But the banks argued that Kiko products are, in essence, customised products aimed at limited foreign exchange rate risk hedge. Purchasers were given an advantageous exercise exchange rate within the desired range of exchange rate hedge in return for granting the banks call options whereby the value of these call options were adjusted to be equivalent to the value given to the Kiko purchasers reflecting the banks' appropriate profit margin.
Since the purchasers typically only needed to sell the dollars they already had at a Kiko-determined exercise price, the loss alleged by the purchasers is merely the opportunity cost arising from failure to profit from exchange rate movements and therefore cannot be considered as a real loss. Furthermore, the banks had already hedged their foreign exchange positions under the Kiko agreements in compliance with relevant regulations and thus were not getting all the profits from the exercise of their call options.
The Seoul Central District Court rejected all the arguments made by the Kiko purchasers following a careful consideration during a case in February 2010. However, around 100 Kiko cases on the merits case are still ongoing.
When both preliminary injunction cases and cases on the merits were decided against the Kiko purchasers, they filed a criminal complaint against the banks' employees for alleged fraud. The criminal complaint alleges that the banks provided the Kiko purchasers with the conclusive forecast that the Korean Won would appreciate while knowing that the Korean Won could actually depreciate and that the banks induced the Kiko purchasers to enter into Kiko agreements by deceiving them that the banks' call option premium was equal to the Kiko purchasers' put option premium, when in fact the banks' call option premium was much larger because it reflected the banks' profit margin.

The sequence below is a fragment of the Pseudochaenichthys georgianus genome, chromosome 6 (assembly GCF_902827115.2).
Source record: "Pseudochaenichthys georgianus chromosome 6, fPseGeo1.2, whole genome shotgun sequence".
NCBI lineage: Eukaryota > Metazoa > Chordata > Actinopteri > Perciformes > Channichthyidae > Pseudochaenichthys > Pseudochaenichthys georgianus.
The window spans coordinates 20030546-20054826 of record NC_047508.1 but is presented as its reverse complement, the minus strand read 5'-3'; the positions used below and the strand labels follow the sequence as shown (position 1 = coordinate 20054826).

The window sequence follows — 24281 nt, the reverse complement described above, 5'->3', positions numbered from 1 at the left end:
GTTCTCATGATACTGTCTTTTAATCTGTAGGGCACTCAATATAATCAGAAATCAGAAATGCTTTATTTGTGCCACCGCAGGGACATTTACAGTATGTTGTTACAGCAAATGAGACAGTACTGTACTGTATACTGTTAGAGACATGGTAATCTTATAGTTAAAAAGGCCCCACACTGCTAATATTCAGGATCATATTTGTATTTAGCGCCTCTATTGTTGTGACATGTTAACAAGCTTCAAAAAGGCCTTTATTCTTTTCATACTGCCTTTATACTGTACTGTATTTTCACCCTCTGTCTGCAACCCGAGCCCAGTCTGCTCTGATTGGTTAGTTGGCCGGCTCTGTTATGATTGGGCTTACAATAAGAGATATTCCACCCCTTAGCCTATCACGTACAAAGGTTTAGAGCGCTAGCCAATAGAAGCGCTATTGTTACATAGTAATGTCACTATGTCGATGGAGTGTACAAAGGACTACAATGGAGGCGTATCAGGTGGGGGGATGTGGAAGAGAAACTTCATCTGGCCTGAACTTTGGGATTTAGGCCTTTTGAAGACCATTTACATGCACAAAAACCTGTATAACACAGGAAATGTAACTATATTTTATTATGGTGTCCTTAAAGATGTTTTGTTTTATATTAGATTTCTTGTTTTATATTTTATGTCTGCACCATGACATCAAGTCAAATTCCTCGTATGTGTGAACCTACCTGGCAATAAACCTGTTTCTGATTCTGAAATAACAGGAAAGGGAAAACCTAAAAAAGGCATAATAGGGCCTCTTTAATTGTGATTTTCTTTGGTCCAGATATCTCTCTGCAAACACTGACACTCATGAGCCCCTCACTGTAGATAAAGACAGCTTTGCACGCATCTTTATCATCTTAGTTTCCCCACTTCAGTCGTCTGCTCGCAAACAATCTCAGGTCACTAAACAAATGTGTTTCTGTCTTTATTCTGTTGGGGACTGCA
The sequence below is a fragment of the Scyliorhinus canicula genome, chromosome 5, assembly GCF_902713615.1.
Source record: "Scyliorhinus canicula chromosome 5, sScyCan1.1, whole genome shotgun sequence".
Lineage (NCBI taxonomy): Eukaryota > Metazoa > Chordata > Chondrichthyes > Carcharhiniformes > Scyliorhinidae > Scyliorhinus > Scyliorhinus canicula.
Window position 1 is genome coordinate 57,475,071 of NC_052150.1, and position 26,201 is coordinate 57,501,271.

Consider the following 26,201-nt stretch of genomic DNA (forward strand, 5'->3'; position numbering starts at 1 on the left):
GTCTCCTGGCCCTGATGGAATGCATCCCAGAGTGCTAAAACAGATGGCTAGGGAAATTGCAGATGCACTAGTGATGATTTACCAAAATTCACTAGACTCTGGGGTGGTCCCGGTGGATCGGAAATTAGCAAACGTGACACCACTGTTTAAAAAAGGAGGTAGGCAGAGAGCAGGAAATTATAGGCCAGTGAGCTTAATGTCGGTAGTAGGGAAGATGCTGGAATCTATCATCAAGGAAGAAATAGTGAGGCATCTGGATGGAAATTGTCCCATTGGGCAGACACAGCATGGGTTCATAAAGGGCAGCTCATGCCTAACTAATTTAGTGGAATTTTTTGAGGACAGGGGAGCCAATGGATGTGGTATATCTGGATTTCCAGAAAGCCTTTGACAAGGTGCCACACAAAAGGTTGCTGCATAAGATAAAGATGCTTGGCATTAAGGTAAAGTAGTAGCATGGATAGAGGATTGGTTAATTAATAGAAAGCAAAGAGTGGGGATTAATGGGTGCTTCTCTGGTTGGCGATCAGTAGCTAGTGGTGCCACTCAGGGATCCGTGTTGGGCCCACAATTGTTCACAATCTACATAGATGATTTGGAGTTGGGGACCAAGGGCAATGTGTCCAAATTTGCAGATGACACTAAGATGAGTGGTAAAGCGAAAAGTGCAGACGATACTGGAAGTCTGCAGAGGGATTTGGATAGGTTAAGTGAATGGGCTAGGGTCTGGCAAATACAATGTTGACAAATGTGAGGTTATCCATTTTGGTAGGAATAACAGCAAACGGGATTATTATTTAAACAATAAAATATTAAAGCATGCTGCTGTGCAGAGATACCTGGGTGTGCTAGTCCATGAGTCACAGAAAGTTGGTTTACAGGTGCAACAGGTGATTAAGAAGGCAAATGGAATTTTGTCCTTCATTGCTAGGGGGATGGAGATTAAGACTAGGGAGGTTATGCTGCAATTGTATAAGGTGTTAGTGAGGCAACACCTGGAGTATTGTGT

The banks made the following arguments in response:
(i) they had never presented a conclusive forecast regarding exchange rate movements, since uncertainties in exchange rate fluctuations are obvious.
(ii) they simply presented a forecast that the Korean Won would continue to appreciate which was then the generally accepted view in Korea and abroad when they sold the Kiko products.
(iii) the abrupt depreciation of the Korean Won in 2008 was an unforeseen development due to the financial crisis originating from the US.
(iv) it is unreasonable to ask for-profit corporations like banks to sell financial products for free.
(v) the practice of adding profit margin to the option premium is an established practice in both Korean and foreign financial markets, therefore zero-cost cannot be considered equivalent to no-margin.
(vi) the banks do not have any obligation to disclose the existence or scale of their profit margin in light of applicable laws and decrees or industry practices.
This criminal case is currently under investigation at the Seoul Central District Prosecutors' Office.